The news of the day is the unprecedented decision by Israel's Prime Minister Benjamin Netanyahu that isolated settlements in the West Bank – areas slated to be under Palestinian control, will be recognized as 'National Priority Areas'. It may be unrelated, but thousands demonstrated here in Jerusalem last night and called on the Prime Minister to cancel the construction freeze that is now, technically, underway.
There is no missing the double message here. Despite the building freeze, Mr. Netanyahu intends to declare that the West Bank is a national priority and thus transfer hundreds of thousands of shekels of taxpayer money to these remote and isolated settlements. Indeed – much of the Israeli press is saying that the temporary freeze is profiting the settlers, particularly that after the building freeze finishes; Mr. Netanyahu has approved various grants and financial benefits to the settlements outside the settlement blocs.
On top of all this, Defense Minister Ehud Barak is reportedly slated to issue new order to ease construction restrictions.
But all this attention to the settlers is a bit un-easing to some in Israeli society. Many have voiced concerns that investing in settlements instead of in developing towns is a mistake – and a bow to the Religious community. Politically there is some outrage among the opposition parties of Kadima and Labor. They believe that Netanyahu's decision to grant benefits to settlers via a 'national priority area' makes second-class citizens of the Negev and Galilee towns that are struggling for their status in the country.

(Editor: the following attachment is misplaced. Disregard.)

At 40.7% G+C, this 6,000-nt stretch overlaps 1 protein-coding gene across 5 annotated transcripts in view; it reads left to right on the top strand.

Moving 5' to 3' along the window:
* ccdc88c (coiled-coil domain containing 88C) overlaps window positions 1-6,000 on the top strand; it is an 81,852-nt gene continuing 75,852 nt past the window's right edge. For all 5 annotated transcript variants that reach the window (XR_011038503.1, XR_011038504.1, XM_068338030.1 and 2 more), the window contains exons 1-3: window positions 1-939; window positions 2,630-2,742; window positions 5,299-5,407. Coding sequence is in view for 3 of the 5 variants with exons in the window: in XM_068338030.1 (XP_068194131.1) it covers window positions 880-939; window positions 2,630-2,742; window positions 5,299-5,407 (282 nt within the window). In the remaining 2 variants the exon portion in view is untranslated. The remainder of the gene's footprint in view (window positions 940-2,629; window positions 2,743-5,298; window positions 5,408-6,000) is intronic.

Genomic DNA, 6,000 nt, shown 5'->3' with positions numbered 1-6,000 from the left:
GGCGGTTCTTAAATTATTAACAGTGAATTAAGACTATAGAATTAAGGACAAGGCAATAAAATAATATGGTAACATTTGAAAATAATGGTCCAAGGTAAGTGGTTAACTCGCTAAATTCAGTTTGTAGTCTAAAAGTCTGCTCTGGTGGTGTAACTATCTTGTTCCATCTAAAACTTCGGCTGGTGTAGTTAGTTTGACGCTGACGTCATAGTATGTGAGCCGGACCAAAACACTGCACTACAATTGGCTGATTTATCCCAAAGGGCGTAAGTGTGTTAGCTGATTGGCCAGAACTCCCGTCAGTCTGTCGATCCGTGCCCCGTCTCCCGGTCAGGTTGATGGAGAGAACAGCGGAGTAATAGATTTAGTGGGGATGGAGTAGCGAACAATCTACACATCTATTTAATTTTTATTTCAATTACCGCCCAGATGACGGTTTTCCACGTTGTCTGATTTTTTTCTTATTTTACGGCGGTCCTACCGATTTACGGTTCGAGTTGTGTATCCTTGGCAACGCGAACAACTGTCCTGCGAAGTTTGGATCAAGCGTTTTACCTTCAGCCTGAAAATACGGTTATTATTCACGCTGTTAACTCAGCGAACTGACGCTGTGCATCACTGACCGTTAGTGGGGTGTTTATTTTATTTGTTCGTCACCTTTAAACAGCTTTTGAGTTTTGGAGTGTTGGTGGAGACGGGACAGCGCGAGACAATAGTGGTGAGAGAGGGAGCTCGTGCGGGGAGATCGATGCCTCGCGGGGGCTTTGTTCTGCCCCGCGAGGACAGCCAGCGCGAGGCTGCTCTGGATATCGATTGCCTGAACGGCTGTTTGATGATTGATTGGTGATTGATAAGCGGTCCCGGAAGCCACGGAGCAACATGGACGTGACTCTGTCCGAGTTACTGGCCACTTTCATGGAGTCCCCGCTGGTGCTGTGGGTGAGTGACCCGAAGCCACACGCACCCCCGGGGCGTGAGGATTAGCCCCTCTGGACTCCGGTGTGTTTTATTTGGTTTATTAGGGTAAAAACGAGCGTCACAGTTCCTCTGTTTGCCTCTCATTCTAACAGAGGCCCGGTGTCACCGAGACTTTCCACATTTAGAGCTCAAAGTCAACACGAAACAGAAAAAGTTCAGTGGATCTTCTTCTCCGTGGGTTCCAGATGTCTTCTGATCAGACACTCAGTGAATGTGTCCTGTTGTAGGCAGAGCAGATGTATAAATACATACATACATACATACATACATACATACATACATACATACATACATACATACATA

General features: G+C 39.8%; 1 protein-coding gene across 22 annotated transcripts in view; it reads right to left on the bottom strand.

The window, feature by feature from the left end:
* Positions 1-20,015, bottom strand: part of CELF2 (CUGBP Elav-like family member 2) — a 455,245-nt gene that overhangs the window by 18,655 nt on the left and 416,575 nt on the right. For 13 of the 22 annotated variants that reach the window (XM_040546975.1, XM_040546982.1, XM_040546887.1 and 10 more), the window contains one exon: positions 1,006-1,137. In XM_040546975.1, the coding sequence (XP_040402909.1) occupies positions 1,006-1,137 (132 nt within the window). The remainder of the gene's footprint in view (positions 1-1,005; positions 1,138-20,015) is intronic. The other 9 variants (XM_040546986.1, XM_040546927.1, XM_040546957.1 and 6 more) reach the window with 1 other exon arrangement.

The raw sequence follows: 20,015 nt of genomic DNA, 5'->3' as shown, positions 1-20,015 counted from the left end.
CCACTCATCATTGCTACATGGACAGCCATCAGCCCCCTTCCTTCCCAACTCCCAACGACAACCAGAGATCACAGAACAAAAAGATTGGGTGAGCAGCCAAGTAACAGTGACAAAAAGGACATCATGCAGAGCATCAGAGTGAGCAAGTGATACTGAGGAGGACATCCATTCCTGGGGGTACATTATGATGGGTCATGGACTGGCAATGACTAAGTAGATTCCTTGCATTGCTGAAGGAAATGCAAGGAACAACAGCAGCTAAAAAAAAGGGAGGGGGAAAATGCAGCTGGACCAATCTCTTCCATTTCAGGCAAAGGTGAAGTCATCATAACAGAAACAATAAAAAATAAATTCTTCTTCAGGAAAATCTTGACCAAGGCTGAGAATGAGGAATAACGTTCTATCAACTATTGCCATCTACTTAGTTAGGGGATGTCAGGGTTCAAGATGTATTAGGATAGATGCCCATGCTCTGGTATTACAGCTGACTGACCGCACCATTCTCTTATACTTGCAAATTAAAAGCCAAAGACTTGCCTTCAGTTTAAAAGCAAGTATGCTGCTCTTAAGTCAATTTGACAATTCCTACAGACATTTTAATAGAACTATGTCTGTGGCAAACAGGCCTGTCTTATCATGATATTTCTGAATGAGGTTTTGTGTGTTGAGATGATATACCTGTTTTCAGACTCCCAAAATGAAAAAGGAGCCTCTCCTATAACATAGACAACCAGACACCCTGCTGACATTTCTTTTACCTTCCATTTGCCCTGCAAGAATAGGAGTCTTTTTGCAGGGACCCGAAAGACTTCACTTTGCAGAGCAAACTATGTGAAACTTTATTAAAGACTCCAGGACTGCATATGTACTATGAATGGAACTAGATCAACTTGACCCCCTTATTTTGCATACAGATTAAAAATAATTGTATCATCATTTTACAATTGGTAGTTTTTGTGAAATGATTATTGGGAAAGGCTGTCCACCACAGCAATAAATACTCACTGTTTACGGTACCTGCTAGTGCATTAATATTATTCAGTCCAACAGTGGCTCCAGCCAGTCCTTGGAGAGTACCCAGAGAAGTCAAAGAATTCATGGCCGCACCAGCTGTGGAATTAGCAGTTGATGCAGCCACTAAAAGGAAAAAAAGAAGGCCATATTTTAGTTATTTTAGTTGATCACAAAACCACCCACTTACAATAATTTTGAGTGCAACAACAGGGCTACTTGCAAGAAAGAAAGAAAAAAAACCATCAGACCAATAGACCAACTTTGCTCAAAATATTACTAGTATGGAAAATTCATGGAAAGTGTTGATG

“Regardless of these details, it seems the Government decided on a construction freeze in the West Bank in order to check the Palestinians' will towards making peace. For their part, the Palestinians are still refusing to negotiate.
Tune into the Harvest Show tomorrow for my update on the latest developments.
Middle East Correspondent